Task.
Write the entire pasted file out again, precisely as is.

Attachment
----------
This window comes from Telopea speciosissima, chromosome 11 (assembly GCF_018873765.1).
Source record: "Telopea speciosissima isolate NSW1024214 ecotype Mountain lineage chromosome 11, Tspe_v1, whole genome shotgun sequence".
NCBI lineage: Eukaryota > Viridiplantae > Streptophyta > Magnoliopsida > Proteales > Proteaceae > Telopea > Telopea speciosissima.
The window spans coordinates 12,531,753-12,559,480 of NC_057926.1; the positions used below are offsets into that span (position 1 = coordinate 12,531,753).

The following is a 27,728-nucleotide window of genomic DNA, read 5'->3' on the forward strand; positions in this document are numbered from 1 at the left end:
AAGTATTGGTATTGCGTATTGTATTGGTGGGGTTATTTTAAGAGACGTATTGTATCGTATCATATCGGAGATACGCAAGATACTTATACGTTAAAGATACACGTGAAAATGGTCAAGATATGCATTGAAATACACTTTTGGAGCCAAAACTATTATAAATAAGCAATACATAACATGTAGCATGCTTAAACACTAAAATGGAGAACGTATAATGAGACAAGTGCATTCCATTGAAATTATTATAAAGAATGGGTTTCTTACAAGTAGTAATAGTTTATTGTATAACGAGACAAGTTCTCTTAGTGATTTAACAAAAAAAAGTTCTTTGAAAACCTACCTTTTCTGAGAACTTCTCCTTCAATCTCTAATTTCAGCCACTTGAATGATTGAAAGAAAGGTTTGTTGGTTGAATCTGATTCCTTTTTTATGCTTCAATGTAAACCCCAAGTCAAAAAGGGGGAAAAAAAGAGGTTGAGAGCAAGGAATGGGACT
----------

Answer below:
This window comes from Telopea speciosissima, chromosome 11 (assembly GCF_018873765.1).
Source record: "Telopea speciosissima isolate NSW1024214 ecotype Mountain lineage chromosome 11, Tspe_v1, whole genome shotgun sequence".
NCBI lineage: Eukaryota > Viridiplantae > Streptophyta > Magnoliopsida > Proteales > Proteaceae > Telopea > Telopea speciosissima.
The window spans coordinates 12,531,753-12,559,480 of NC_057926.1; the positions used below are offsets into that span (position 1 = coordinate 12,531,753).

The following is a 27,728-nucleotide window of genomic DNA, read 5'->3' on the forward strand; positions in this document are numbered from 1 at the left end:
AAGTATTGGTATTGCGTATTGTATTGGTGGGGTTATTTTAAGAGACGTATTGTATCGTATCATATCGGAGATACGCAAGATACTTATACGTTAAAGATACACGTGAAAATGGTCAAGATATGCATTGAAATACACTTTTGGAGCCAAAACTATTATAAATAAGCAATACATAACATGTAGCATGCTTAAACACTAAAATGGAGAACGTATAATGAGACAAGTGCATTCCATTGAAATTATTATAAAGAATGGGTTTCTTACAAGTAGTAATAGTTTATTGTATAACGAGACAAGTTCTCTTAGTGATTTAACAAAAAAAAGTTCTTTGAAAACCTACCTTTTCTGAGAACTTCTCCTTCAATCTCTAATTTCAGCCACTTGAATGATTGAAAGAAAGGTTTGTTGGTTGAATCTGATTCCTTTTTTATGCTTCAATGTAAACCCCAAGTCAAAAAGGGGGAAAAAAAGAGGTTGAGAGCAAGGAATGGGACT